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Students

Whether you want to find information on watersheds for a school project, learn about stormwater pollution, take a quiz to test your knowledge or just visit some cool websites, this page has it all. Click on the links below to find a wealth of information.

Students

Protect Our Watershed

Ten things you can do to make a difference:

  1. Enter the international “River of Words” poetry and art contest. The contest, open to youth between the ages of 5 to 19, invites children to explore and interpret their local watershed through the arts. To obtain an entry form or more information, contact River of Words, P.O. Box 4000-J, Berkeley, CA 94704, telephone 510.548.POEM or download an entry form at http://www.riverofwords.org.
  2. Do a display or presentation on groundwater and how pollutants threaten its purity. Show where your drinking water comes from. Students can check their family water utility bill or visit EPA’s web page at http://www.epa.gov/ow/states.html. Click on the map and link to information about local drinking water.
  3. Share your knowledge of water pollution with younger children, perhaps a kindergarten or first grade class. Consider doing a presentation about your local watershed. Discuss threats to its health (e.g. pollution or habitat loss). Highlight things that students and their families can do to protect water quality. Find your watershed at http://cfpub.epa.gov/surf/locate/index.cfm.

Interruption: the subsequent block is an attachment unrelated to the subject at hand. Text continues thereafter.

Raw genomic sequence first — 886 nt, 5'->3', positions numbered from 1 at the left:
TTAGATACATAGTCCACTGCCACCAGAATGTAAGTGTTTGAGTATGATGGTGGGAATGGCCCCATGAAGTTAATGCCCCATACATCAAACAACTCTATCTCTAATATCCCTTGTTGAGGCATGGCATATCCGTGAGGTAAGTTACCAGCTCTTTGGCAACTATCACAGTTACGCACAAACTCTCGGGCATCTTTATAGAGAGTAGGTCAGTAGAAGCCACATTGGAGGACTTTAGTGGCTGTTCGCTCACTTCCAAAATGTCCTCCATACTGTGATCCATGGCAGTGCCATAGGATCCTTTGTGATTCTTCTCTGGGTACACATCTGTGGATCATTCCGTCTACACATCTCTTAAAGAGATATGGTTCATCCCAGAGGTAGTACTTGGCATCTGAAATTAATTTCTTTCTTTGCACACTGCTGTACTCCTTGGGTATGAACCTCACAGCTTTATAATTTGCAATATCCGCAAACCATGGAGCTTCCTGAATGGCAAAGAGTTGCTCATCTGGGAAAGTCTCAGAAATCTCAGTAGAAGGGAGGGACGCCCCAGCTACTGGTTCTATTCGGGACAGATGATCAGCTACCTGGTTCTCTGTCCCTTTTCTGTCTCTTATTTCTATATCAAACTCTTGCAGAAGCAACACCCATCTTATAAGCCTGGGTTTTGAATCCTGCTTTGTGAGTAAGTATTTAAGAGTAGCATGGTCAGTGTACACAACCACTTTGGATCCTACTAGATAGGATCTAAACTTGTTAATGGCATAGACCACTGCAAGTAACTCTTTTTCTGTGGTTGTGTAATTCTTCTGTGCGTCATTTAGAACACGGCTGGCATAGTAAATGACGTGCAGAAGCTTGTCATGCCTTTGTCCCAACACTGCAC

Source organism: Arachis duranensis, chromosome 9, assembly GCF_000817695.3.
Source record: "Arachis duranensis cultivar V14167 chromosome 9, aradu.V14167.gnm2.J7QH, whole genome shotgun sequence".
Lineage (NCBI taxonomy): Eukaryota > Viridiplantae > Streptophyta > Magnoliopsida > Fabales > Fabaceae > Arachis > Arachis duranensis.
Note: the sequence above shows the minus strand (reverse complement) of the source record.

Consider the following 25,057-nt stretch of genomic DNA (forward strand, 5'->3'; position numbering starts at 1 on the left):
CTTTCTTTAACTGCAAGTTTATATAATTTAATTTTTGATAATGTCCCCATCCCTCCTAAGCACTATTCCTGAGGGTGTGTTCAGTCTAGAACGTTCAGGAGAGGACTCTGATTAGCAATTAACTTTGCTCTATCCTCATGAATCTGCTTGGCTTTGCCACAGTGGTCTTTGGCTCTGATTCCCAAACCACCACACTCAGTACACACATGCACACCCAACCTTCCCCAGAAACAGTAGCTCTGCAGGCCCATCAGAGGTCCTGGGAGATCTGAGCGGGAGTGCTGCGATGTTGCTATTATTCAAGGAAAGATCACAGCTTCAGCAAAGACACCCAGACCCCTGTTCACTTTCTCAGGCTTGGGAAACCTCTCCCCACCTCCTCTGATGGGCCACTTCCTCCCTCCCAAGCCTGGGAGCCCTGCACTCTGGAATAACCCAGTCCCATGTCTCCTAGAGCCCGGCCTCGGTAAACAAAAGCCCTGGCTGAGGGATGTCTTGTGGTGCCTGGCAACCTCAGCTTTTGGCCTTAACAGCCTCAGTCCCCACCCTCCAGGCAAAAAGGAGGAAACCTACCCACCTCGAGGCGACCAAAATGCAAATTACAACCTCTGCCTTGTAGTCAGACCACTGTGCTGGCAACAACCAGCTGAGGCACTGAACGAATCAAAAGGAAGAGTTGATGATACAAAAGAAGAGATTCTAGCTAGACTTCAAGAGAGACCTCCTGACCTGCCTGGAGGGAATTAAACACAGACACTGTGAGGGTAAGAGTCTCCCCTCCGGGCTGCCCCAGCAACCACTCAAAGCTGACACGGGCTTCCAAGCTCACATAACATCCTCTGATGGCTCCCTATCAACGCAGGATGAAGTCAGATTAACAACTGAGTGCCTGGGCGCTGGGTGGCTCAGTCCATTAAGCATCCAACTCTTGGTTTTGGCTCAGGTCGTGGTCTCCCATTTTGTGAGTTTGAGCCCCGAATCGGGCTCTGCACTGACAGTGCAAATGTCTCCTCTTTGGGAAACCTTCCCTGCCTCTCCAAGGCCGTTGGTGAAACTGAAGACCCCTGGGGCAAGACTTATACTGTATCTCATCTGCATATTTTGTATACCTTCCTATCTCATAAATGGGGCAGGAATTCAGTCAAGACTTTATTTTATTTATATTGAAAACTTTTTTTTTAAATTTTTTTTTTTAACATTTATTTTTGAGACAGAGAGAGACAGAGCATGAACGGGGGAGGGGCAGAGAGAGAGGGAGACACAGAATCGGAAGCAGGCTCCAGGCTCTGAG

4. Create a wildlife habitat or another conservation project in your school. Visit the Natural Resources Conservation Service to download a free backyard conservation booklet that outlines 10 conservation activities. Or consider joining the National Wildlife Federations schoolyard habitat program and receive a certificate and sign for your school project.
  5. Find a watershed group in your community and volunteer to help with a project (e.g. tree planting, habitat restoration project.) Download our Volunteer Opportunities list to search for an organization in your watershed. Check out EPA’s Five Star Wetlands Restoration Program which offers opportunities for youth groups to get involved in wetland restoration projects.
  6. Work with your school and your local government to organize or join in a stream, wetland, or beach clean up. Consider participating in the annual International Coastal Cleanup sponsored by the Ocean Conservancy held the third Saturday every September. Visit www.cleanacreek.org for more information.
  7. Find out what a different plants and animals live in your watershed. How many kinds of wildlife can you identify (e.g. crabs, oysters, waterfowl, and fish)?
  8. Visit a local wastewater treatment or water filtration plant to see how wastewater is treated or drinking water is purified. Look at the treated water as it is being discharged into your river, stream, or estuary.
  9. Identify two people working in water resource protection and invite them to come and speak to your school or club.
  10. Work with your school to organize a Storm Drain Stenciling Project in your neighborhood. Produce and distribute a flyer or door hanger for local households to make them aware of your project and to remind them that storm drains dump directly into your local water body.

Safety First!

Any activities on or near the water should be carefully supervised by adults, and safety tips need to be explained. Please check with your school and be sure to follow all appropriate safety procedures and policies.

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